Customer Review

Reviewed in Australia on 13 February 2015
Everybody knows Ozzy Osbourne in one way or another -- classic satanic rocker, burned-out family man, or whatever.

So he tries to incorporate a little of everything in "I Am Ozzy," a rough'n'tumble autobiography full of all the embarrassing, unflattering, sometimes bizarre details of his life. It takes awhile to get used to his rambling style, but these stories have an unpolished brand of charm... and he's undoubtedly had an interesting life.

John "Ozzy" Osbourne was born into a working-class, impoverished British family, had a miserable stint at school, and seemed destined for "manual labor or manual labor." Instead, he went to prison.

Fortunately for Black Sabbath fans, that isn't where the story ends. After hearing the Beatles and Fleetwood Mac, he became enamored of the rock'n'roll life... albeit a darker, weirder side than the hippie-dippie stuff that was popular at the time. And after a few failed bands, he got into a true, brilliant band that was later named Black Sabbath, hated by critics and much beloved by music fans.

He got married, had sex with groupies (in that order), went on Top of the Pops, encountered satanic freakfans, and produced a slew of albums with Black Sabbath. Lots of booze and drugs. As you'd expect, both he and the band started spiralling out of control. But after quitting it, he got involved with his future second wife Sharon, and launched out on a new life of music, madness, sex, dove-biting, bat-biting and -- most horribly -- reality TV.

Honestly, I didn't much care for "I Am Ozzy" during the first few chapters. The combination of a misspent youth and Osbourne's rambling style gave me a bit of a headache. But after awhile, his life story starts to grow on you -- his stories became funnier and more bizarre (how he almost killed a vicar with a hash cake) and his meandering way of recounting the past begins to flow more easily.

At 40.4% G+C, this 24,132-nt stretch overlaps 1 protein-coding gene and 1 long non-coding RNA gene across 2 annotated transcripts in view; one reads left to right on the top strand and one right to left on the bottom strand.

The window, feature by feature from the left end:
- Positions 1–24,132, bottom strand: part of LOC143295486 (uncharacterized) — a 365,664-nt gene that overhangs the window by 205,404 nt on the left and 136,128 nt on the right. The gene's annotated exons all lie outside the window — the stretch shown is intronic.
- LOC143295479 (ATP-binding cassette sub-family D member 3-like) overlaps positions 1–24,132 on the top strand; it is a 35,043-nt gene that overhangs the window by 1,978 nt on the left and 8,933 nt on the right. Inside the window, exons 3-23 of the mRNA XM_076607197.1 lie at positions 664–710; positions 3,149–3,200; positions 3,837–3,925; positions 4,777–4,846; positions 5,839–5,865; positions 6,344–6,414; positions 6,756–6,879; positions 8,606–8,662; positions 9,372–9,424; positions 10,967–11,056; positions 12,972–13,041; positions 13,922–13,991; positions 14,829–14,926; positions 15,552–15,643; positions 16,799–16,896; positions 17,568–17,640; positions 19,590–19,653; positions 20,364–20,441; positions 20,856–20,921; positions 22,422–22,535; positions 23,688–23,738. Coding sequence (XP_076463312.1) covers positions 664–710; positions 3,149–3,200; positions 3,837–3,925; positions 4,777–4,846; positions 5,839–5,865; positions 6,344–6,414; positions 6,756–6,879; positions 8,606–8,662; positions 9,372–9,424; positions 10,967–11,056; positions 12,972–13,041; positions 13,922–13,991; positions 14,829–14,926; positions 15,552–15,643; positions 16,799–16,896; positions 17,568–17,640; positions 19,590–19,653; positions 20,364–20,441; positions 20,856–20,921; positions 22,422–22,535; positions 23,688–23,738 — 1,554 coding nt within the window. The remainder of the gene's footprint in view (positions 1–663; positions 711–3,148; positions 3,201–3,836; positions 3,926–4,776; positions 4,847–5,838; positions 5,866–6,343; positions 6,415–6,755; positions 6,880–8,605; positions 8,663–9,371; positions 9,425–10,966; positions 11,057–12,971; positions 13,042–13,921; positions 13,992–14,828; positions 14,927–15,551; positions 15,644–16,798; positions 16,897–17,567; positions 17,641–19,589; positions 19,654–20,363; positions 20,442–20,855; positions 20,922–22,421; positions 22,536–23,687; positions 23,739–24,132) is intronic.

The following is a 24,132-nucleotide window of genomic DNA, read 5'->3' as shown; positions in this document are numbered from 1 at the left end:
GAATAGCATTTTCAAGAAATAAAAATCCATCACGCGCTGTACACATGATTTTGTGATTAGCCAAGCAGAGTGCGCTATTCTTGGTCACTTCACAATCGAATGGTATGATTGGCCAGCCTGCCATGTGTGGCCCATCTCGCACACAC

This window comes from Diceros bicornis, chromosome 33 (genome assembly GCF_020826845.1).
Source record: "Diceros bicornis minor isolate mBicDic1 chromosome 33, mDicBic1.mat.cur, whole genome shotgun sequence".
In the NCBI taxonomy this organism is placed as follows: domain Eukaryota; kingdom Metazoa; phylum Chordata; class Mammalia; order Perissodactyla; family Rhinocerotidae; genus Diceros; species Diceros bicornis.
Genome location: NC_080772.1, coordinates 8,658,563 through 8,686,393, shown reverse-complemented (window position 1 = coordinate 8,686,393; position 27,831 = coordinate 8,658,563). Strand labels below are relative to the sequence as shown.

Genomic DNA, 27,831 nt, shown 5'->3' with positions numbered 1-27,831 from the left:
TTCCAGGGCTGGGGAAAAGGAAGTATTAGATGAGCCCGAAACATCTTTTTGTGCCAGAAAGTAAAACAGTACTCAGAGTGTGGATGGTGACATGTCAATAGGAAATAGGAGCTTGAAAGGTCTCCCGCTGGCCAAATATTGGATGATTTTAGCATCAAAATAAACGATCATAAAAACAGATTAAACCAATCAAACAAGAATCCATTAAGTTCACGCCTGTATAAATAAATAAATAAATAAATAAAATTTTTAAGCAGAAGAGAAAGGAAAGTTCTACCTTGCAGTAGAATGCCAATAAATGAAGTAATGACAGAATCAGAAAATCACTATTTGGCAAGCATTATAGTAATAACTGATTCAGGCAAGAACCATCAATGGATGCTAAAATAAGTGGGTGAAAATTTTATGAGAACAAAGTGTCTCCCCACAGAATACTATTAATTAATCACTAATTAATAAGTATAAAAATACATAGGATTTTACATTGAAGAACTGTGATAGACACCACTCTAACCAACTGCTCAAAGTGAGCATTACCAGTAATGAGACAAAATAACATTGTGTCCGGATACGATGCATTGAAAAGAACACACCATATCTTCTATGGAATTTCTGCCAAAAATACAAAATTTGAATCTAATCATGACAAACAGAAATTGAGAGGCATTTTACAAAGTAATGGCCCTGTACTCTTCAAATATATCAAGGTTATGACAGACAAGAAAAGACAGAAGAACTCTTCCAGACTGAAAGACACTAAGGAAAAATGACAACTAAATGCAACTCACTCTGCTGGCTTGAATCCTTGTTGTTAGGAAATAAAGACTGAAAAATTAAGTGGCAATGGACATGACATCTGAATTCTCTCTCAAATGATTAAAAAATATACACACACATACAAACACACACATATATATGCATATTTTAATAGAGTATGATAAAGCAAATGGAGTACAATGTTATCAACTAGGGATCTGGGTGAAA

And since this is Ozzy Osbourne, he's got a LOT of freaky stories, so the book feels like sitting down and listening to the old guy natter about the Bad Ol' Days. Some are filthy, some are crazy, and some are just plain hilarious (`There's this incredible new thing. It's American and it's called pizza!"). And he writes in a rough-hewn, unpretentious style that meanders all over the place, but has charm.

Of course, it's got the F-word sprinkled through it hundreds and hundreds of times. What else would you expect?

And to his credit, Osbourne is unafraid to admit to the uglier parts of his life -- he was a burglar, he fired shotguns at small animals, and he cheated on Wife #1, as well as other sundry regrets. He's also pleasantly down-to-earth about his music, even when people didn't like it or didn't get it ("Are you sure they didn't make a mistake, son?" "What d'you mean?" "This cross is upside down").

It took a little while to grow on me, but "I Am Ozzy" ends up being an R-rated funride through the nasty world of rock and drugs -- the good, the bad, and the really gross.
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